The FBI, on the other hand, has argued that the court order is “modest” and would be confined to the single iPhone in question. The FBI’s view is that the public interest in knowing what data is on the iPhone outweighs any arguments that Apple might have about protecting privacy and that, in any case, Apple would be able to keep the new software confidential and prevent it from being abused.
However, the Director of the FBI, when giving evidence to the House Judiciary Committee on this issue, admitted that if they were able to obtain the court order, it would set a legal precedent allowing the agency access to any encrypted device.
Other District Attorneys have publically gone on record to suggest that if such an order is obtained, they would be applying for similar orders in respect of other encrypted devices they hold.
Whilst this case has, due to the nature of the atrocities committed, been the focus of the media and political attention, a similar case was heard at the end of February 2016 in the District Court of Eastern District of New York, in which the Department for Justice applied for a similar order to allow the FBI access to the contents of a drug dealer's iPhone.
In this case, the Court declined to grant a similar order, and the judge was scathing of the Department of Justice's arguments. He agreed with Apple's arguments that legislation used to try to obtain the order did not extend to the creation of new information not in the possession or control of the subject of the order. The Department of Justice has lodged an appeal against this decision.
The argument for privacy focuses not so much on Farook’s right to privacy, or even the privacy rights of terrorists more generally, but on the potential wider effects the ruling could have on privacy across the United States and even the world. If the software were created, no matter how hard Apple tried to keep it secure, there would always be a risk of that software falling into the hands of a criminal who could use it to access data held on any iPhone regardless of the security features on that phone. It is difficult to fathom the potential scale of damage that could result from this.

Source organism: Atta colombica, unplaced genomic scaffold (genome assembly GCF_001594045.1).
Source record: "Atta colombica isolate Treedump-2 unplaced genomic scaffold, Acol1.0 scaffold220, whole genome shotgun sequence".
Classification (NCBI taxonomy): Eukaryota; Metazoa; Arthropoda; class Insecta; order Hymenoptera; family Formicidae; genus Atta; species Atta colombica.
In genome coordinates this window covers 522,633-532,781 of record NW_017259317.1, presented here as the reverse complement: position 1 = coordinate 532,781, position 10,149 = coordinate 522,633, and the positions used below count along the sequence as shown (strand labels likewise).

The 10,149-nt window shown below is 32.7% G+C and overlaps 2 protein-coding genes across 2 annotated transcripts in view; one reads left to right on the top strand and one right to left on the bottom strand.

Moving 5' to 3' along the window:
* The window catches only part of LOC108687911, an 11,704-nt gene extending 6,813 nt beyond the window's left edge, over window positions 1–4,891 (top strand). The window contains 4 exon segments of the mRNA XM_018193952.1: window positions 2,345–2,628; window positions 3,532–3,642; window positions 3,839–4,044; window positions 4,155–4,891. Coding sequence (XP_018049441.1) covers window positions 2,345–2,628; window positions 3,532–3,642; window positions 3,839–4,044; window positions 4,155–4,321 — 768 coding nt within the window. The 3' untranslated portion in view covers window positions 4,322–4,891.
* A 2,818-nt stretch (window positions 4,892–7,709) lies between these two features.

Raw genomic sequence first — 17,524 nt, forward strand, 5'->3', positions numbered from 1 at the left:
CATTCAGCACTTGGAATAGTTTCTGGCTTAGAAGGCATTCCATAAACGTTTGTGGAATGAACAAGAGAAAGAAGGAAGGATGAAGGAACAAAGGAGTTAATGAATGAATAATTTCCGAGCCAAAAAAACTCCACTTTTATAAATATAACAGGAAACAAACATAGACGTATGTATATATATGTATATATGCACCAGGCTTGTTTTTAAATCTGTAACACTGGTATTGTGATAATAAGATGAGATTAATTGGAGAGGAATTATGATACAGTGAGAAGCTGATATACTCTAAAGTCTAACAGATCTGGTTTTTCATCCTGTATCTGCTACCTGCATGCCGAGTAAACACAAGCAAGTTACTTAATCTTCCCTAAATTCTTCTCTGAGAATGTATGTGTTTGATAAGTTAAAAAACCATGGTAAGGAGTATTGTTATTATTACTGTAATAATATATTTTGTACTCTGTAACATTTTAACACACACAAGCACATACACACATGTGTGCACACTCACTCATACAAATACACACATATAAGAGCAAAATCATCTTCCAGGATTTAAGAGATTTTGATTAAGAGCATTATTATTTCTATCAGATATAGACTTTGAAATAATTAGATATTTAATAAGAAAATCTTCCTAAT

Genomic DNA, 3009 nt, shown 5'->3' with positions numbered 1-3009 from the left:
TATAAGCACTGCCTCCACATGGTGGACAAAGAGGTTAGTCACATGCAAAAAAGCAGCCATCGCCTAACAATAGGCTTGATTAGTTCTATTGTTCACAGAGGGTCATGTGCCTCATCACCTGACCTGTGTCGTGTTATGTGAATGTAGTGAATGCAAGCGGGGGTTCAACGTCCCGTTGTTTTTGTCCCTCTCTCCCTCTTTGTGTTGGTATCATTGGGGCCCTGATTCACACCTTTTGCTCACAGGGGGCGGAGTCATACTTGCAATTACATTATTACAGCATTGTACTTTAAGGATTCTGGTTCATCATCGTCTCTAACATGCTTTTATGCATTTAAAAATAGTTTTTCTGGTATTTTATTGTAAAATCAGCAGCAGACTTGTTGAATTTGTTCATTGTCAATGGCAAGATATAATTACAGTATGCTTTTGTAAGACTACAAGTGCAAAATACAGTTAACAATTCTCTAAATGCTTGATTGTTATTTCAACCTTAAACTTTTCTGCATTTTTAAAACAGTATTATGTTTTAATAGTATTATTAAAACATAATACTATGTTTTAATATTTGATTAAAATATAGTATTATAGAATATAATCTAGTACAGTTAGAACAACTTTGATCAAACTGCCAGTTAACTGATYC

That said, with the global threat of terrorism ever increasing, the question will be whether the risk of this happening can be justified by the possibility that the data held on the iPhone could be useful in the fight against terrorism.
The appeal was due to be heard in court this week, but the Justice Department has requested that the hearing be postponed while it investigates an exploit which it believes could be used to allow access to the information on the phone. If the FBI decides that this alternative method does not work, then the case will be back in court in a few weeks time.
Even if this exploit works, Apple will, no doubt, seek to neutralise its effectiveness by way of a software update, which means that even if this order is withdrawn, it is likely that this issue will return to the courts in the future.
Whatever the outcome, it will certainly have interesting and significant implications for the balance of public interest and crime-fighting with not only the privacy rights of individuals, but the privacy rights of society as a whole.
This publication is intended for general guidance and represents our understanding of the relevant law and practice as at March 2016. Specific advice should be sought for specific cases. For more information see our terms & conditions.